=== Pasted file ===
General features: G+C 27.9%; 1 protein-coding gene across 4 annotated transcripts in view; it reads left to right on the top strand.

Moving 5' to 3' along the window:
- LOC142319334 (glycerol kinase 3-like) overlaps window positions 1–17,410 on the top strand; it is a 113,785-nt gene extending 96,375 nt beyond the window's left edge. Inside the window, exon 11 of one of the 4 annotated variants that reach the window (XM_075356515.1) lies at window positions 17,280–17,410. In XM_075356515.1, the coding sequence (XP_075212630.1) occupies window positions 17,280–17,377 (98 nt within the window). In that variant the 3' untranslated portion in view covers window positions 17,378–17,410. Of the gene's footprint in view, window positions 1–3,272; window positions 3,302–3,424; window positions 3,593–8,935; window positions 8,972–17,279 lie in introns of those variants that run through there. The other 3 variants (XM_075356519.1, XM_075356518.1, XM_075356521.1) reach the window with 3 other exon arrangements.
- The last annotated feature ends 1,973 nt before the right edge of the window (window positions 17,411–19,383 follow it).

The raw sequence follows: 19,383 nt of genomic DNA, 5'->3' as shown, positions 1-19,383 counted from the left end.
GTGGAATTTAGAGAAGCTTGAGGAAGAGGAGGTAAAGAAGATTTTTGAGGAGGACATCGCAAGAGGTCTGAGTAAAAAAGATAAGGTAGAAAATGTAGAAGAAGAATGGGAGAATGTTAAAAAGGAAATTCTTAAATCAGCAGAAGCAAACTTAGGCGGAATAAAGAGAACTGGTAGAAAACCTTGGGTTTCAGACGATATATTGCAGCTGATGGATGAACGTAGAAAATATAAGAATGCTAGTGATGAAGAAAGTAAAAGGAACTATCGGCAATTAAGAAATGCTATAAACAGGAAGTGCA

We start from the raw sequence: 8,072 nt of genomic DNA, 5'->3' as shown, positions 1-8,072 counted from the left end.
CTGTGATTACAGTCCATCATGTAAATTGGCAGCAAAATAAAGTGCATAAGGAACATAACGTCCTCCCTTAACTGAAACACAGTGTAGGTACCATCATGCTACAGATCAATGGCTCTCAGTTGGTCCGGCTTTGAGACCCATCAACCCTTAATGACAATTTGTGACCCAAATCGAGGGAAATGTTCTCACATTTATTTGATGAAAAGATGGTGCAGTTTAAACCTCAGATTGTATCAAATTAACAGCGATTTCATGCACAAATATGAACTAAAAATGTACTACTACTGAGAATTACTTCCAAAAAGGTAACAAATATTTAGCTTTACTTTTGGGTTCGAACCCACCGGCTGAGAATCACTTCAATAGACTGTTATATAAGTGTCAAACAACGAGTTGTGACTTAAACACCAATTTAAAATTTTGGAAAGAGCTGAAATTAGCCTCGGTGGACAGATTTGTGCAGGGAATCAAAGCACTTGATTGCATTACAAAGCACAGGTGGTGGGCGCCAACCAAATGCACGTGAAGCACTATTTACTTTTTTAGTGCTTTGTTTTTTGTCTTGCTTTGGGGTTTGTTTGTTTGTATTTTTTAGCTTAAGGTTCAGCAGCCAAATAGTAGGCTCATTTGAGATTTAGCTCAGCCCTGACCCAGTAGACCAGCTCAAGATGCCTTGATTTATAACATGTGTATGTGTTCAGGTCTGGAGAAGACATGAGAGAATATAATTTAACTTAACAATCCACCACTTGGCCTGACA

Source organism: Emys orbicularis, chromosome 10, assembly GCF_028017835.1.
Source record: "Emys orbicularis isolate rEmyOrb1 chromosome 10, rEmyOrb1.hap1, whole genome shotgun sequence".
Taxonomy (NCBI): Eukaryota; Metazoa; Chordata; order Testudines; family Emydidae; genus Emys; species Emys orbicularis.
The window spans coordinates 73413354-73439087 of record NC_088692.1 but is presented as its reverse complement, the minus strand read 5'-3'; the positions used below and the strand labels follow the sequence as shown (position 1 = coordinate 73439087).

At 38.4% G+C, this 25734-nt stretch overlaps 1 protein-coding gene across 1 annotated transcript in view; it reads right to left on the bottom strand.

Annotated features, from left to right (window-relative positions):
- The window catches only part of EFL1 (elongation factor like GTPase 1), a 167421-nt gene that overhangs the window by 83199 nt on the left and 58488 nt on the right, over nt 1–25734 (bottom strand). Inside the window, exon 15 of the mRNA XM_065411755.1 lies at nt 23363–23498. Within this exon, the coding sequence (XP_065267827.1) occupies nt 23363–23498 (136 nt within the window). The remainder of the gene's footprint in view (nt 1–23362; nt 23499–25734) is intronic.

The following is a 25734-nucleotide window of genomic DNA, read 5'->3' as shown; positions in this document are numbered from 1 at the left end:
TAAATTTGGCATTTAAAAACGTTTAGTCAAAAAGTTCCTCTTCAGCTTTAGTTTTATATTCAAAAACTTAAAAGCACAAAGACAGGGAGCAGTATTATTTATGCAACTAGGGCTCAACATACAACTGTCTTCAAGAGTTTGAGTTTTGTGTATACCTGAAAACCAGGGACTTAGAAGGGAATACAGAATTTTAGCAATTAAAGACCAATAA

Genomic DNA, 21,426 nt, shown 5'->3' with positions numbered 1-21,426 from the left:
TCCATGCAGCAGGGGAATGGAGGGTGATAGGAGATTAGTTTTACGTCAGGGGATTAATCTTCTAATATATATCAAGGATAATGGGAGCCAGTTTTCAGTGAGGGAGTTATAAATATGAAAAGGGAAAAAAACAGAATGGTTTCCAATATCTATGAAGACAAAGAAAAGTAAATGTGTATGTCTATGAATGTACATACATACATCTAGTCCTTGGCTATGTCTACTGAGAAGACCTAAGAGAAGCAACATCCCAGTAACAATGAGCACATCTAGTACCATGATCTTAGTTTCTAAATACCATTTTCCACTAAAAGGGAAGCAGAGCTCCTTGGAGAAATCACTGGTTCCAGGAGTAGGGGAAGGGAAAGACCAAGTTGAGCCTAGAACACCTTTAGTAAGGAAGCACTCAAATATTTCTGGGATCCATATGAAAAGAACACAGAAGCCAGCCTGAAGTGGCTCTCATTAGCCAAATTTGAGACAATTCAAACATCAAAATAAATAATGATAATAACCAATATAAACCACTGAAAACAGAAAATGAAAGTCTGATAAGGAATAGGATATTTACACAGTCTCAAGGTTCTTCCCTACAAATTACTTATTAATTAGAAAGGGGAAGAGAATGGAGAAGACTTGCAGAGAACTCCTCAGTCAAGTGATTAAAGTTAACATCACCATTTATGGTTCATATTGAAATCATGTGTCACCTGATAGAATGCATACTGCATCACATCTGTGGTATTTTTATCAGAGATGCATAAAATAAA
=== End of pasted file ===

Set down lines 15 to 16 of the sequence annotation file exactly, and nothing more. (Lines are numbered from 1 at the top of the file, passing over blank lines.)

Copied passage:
- The window catches only part of EFL1 (elongation factor like GTPase 1), a 167421-nt gene that overhangs the window by 83199 nt on the left and 58488 nt on the right, over nt 1–25734 (bottom strand). Inside the window, exon 15 of the mRNA XM_065411755.1 lies at nt 23363–23498. Within this exon, the coding sequence (XP_065267827.1) occupies nt 23363–23498 (136 nt within the window). The remainder of the gene's footprint in view (nt 1–23362; nt 23499–25734) is intronic.

The following is a 25734-nucleotide window of genomic DNA, read 5'->3' as shown; positions in this document are numbered from 1 at the left end: